3 Things Never to Say to Someone Involved With a Cult
A follower entrenched in cultish ideology will not respond well to these phrases
“My brother got caught up with QAnon, and now he won’t speak to me.”
“My best friend is obsessed with this sketchy New Age guru, and I don’t know how to talk to her anymore.”
“I think my dad is in a cult. How do I convince him to leave?”
These are some of the most frequently asked questions folks have posed to me, ever since I started researching the social science of cult influence. Partly inspired by my father’s childhood in a notorious cult called Synanon, I’ve spent the past two years writing a book about the language of cults: how cultish leaders — from notorious villains like Jim Jones to more quotidien figures like CEOs, SoulCycle master instructors, and scammy spiritual influencers — use a systematic pattern of language techniques to condition and coerce their followers. (The book is called Cultish: The Language of Fanaticism, and it comes out in June.)
Equally important is the conversation about how we as a society talk about cults and their believers. What I’ve learned after interviewing scores of sociologists and psychologists, religion scholars, and cult survivors themselves is that cultish influence isn’t just reserved for wild-eyed Charlie Manson types stationed on remote compounds in the woods; it imbues our everyday lives, from our corporate offices to our Instagram feeds. Dividing us into “brainwashed cult followers” and “normal” people who’d never fall victim to “mind control” is both unhelpful and reductive in that it prevents us from understanding what is truly going on with people who wind up on the more dangerous side of the cultish spectrum. The truth is that most folks who wind up in “cults” are not desperate, disturbed, or intellectually inferior. They tend to be educated, idealistic seekers who slipped a little too far down a rabbit hole…. and then way too far… winding up in a headspace where certain words and phrases, which may sound totally rational to “outsiders,” land differently for them.
How to talk to “cult followers” is an extremely thorny question (and one that I’ll attempt to answer in a later post), but I find that it’s a bit easier to start out with what not to say. Speaking with someone who seems to be a psychological lightyear away can be wildly frustrating and discouraging; and maintaining a measured tone is easier said than done, especially when it’s someone you love deeply and want to help. If you have a friend or family member neck-deep in a fanatical fringe group, I hope that these suggestions provide some insight or solace. Derived from my research into cult influence, here are three phrases I recommend avoiding when communicating with someone currently under major cultish influence.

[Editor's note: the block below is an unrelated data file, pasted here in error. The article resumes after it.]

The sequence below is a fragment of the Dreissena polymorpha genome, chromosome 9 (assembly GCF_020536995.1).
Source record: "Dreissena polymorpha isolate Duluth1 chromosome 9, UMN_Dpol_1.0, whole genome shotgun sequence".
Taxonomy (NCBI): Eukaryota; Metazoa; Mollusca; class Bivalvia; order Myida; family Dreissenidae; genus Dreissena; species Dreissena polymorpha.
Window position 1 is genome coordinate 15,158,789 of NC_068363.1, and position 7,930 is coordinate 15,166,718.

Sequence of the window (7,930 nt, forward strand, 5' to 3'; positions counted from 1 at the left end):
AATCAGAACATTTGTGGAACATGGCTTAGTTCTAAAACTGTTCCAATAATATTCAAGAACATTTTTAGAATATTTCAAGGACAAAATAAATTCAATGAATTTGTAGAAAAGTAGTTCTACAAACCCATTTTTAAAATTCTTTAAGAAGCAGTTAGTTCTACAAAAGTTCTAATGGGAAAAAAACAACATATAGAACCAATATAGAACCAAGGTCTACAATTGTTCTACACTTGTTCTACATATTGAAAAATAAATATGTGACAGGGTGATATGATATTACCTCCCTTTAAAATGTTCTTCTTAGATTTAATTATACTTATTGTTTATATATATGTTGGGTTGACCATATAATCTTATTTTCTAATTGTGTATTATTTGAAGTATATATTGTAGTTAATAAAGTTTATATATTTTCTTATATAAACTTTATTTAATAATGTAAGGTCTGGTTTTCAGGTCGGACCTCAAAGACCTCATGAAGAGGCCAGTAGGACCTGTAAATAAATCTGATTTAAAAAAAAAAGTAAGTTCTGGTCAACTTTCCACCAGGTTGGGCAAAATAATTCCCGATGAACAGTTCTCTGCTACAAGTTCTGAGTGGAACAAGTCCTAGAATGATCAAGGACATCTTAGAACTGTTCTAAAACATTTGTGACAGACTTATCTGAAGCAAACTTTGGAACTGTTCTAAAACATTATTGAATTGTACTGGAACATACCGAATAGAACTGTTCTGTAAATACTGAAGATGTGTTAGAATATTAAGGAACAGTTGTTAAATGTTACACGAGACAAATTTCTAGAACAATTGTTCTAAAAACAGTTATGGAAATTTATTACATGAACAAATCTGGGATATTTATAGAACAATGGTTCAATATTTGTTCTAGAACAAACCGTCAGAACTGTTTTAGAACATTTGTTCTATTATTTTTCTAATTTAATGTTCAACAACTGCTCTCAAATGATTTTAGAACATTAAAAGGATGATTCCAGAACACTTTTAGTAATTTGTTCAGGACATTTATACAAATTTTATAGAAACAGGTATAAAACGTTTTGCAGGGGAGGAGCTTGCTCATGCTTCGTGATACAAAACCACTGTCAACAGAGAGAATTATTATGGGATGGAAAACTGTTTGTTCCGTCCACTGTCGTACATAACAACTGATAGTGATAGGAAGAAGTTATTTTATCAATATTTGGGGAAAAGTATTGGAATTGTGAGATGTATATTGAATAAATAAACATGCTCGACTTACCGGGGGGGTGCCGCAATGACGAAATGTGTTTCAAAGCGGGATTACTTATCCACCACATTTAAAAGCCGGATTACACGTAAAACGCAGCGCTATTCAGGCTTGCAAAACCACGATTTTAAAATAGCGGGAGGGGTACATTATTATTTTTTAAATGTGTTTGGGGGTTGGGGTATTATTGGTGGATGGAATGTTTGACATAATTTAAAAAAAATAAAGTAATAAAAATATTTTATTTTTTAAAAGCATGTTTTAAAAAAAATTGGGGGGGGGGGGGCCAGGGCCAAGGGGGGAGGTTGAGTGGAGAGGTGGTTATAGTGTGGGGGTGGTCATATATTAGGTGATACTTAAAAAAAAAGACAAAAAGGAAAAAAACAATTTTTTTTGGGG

1. “You’re brainwashed”
“Brainwashed” sounds like the technical term for what happens to someone when they get roped into a cult, but scholars of new religions tend to agree that this word is nothing but a metaphor and an emotionally charged buzzword with no real “scientific” definition at all. People across the spectrum of politics, beliefs, and ideologies tend to toss around “brainwashed” to describe any group of people who hold steadfast beliefs that differ from theirs. People in cultish groups are conditioned to believe that everyone outside their group is truly brainwashed (for example, QAnoners are convinced that “mainstream” doctors are by definition brainwashed by Big Pharma); so, using this term, even with pure intentions, will most likely just trigger them to throw right it back: “No, you’re brainwashed.”
2. “But [insert reputable source] says…”
You’d think a sound method of persuasion would be to quote a trusted source — a therapist, a New York Times article, a peer-reviewed Harvard study — to try and help your loved one see the wrinkles in their beliefs. But, because so many cultish groups are based on the tenet that conventional institutions, from the media and academia to the medical establishment, are secretly manipulating and controlling us in evil ways, quoting these sources will not only ring hollow, it will signal to them that you don’t understand or respect where they’re coming from at all. This may incite even more tension.
3. “This is a cult”
Similar to “brainwashed,” sociologists and religious studies scholars agree there is no hard-and-fast definition for the word “cult”; in fact, it has become so subjective and sensationalized — often used simply to condemn religions and social groups society doesn’t approve of (regardless of how dangerous they are) — that it’s not even a word they use formally. (“New religious movements,” “alternative religions,” and “marginalized religions” are a few of the terms they use instead. Though personally I tend to hedge the word and opt for phrases like “cultish groups” or “groups along the cultish spectrum,” to accommodate for secular communities as well.)
It’s so tempting to come right out and tell someone they’re in a cult, but once this phrase is invoked, it kills the conversation. First of all, because “cult” can mean anything, it’s objectively not an effective way to illuminate the specific dangers one might be up against. And second of all, since the word is so loaded with judgment, it winds up leaving no hope of mending the rift between your loved one and reality. Would you want to engage in a dialogue with someone who just told you, “You’re in a cult?” I wouldn’t.
What are your thoughts on how not to talk to someone involved in a cultish group? I’d love to read them in the comments below.